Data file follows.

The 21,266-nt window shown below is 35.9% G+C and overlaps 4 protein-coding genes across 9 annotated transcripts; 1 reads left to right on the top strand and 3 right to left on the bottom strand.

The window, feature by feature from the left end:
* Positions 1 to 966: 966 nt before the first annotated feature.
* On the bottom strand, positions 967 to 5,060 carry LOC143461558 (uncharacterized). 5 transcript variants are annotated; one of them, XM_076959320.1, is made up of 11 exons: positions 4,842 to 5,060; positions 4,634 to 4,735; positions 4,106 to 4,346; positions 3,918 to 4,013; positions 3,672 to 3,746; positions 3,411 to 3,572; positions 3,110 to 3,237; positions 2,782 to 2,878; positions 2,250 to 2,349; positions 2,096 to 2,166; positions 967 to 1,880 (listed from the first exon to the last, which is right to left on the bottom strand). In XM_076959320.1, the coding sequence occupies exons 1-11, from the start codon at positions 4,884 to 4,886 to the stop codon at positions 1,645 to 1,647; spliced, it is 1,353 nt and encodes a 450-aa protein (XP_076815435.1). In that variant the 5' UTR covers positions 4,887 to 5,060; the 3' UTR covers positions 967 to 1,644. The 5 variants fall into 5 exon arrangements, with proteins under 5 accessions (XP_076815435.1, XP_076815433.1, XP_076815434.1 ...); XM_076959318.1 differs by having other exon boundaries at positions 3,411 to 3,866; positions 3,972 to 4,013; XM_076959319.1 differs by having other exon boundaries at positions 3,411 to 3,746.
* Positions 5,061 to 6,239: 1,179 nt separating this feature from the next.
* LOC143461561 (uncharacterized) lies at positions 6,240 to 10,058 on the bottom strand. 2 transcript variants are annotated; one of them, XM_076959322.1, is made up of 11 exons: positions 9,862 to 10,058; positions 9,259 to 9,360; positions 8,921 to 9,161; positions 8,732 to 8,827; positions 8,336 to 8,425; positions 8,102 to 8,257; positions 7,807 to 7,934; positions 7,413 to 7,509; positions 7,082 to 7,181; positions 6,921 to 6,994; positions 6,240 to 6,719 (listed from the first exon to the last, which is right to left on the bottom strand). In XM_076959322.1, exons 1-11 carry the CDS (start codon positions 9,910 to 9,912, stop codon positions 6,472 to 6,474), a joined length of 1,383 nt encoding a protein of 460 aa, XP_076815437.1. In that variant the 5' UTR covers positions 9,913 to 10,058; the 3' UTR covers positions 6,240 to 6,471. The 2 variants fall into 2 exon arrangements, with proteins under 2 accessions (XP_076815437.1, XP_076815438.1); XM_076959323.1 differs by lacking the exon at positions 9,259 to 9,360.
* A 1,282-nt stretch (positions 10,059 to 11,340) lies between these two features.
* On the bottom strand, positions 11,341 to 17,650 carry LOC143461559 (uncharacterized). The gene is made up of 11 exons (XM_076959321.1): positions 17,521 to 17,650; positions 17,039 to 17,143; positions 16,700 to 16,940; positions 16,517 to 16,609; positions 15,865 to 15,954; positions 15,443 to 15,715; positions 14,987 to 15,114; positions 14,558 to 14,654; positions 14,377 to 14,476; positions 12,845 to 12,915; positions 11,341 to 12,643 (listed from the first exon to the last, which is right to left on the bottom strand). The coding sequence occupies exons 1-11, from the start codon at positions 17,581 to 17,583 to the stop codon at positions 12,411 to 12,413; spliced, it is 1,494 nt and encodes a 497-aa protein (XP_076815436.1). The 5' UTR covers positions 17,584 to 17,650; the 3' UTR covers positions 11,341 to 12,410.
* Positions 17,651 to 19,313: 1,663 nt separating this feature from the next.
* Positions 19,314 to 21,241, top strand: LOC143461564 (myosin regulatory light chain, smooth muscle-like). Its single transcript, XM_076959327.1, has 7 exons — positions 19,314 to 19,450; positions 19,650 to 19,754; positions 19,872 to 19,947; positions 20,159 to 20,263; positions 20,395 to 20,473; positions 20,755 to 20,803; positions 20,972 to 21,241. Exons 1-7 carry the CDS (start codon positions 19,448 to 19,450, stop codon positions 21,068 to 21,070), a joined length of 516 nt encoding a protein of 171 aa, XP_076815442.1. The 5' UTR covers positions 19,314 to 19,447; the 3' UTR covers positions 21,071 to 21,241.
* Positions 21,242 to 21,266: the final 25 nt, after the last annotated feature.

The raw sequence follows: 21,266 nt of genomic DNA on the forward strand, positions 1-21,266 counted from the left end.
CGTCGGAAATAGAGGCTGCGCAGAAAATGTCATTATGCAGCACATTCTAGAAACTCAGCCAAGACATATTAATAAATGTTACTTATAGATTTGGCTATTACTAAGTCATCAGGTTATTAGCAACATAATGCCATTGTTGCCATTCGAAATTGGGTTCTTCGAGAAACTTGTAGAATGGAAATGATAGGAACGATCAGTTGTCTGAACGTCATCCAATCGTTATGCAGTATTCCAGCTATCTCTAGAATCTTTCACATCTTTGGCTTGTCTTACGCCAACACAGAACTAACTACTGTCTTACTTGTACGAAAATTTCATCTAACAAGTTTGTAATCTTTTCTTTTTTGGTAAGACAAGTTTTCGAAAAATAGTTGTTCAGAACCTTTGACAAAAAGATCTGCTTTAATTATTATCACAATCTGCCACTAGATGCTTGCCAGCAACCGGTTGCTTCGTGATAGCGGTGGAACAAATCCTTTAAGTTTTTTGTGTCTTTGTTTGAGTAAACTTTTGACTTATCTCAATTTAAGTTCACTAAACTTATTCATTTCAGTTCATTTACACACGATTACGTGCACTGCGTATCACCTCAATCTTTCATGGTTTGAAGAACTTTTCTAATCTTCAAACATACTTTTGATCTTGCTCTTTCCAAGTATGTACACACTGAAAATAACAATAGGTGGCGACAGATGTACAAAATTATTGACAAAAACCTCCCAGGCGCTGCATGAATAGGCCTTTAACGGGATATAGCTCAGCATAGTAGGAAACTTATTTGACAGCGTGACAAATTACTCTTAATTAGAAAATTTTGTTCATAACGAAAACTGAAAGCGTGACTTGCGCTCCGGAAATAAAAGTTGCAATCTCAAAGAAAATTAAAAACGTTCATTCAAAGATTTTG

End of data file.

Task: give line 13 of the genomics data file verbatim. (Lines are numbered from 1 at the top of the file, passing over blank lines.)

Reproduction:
CGTCGGAAATAGAGGCTGCGCAGAAAATGTCATTATGCAGCACATTCTAGAAACTCAGCCAAGACATATTAATAAATGTTACTTATAGATTTGGCTATTACTAAGTCATCAGGTTATTAGCAACATAATGCCATTGTTGCCATTCGAAATTGGGTTCTTCGAGAAACTTGTAGAATGGAAATGATAGGAACGATCAGTTGTCTGAACGTCATCCAATCGTTATGCAGTATTCCAGCTATCTCTAGAATCTTTCACATCTTTGGCTTGTCTTACGCCAACACAGAACTAACTACTGTCTTACTTGTACGAAAATTTCATCTAACAAGTTTGTAATCTTTTCTTTTTTGGTAAGACAAGTTTTCGAAAAATAGTTGTTCAGAACCTTTGACAAAAAGATCTGCTTTAATTATTATCACAATCTGCCACTAGATGCTTGCCAGCAACCGGTTGCTTCGTGATAGCGGTGGAACAAATCCTTTAAGTTTTTTGTGTCTTTGTTTGAGTAAACTTTTGACTTATCTCAATTTAAGTTCACTAAACTTATTCATTTCAGTTCATTTACACACGATTACGTGCACTGCGTATCACCTCAATCTTTCATGGTTTGAAGAACTTTTCTAATCTTCAAACATACTTTTGATCTTGCTCTTTCCAAGTATGTACACACTGAAAATAACAATAGGTGGCGACAGATGTACAAAATTATTGACAAAAACCTCCCAGGCGCTGCATGAATAGGCCTTTAACGGGATATAGCTCAGCATAGTAGGAAACTTATTTGACAGCGTGACAAATTACTCTTAATTAGAAAATTTTGTTCATAACGAAAACTGAAAGCGTGACTTGCGCTCCGGAAATAAAAGTTGCAATCTCAAAGAAAATTAAAAACGTTCATTCAAAGATTTTG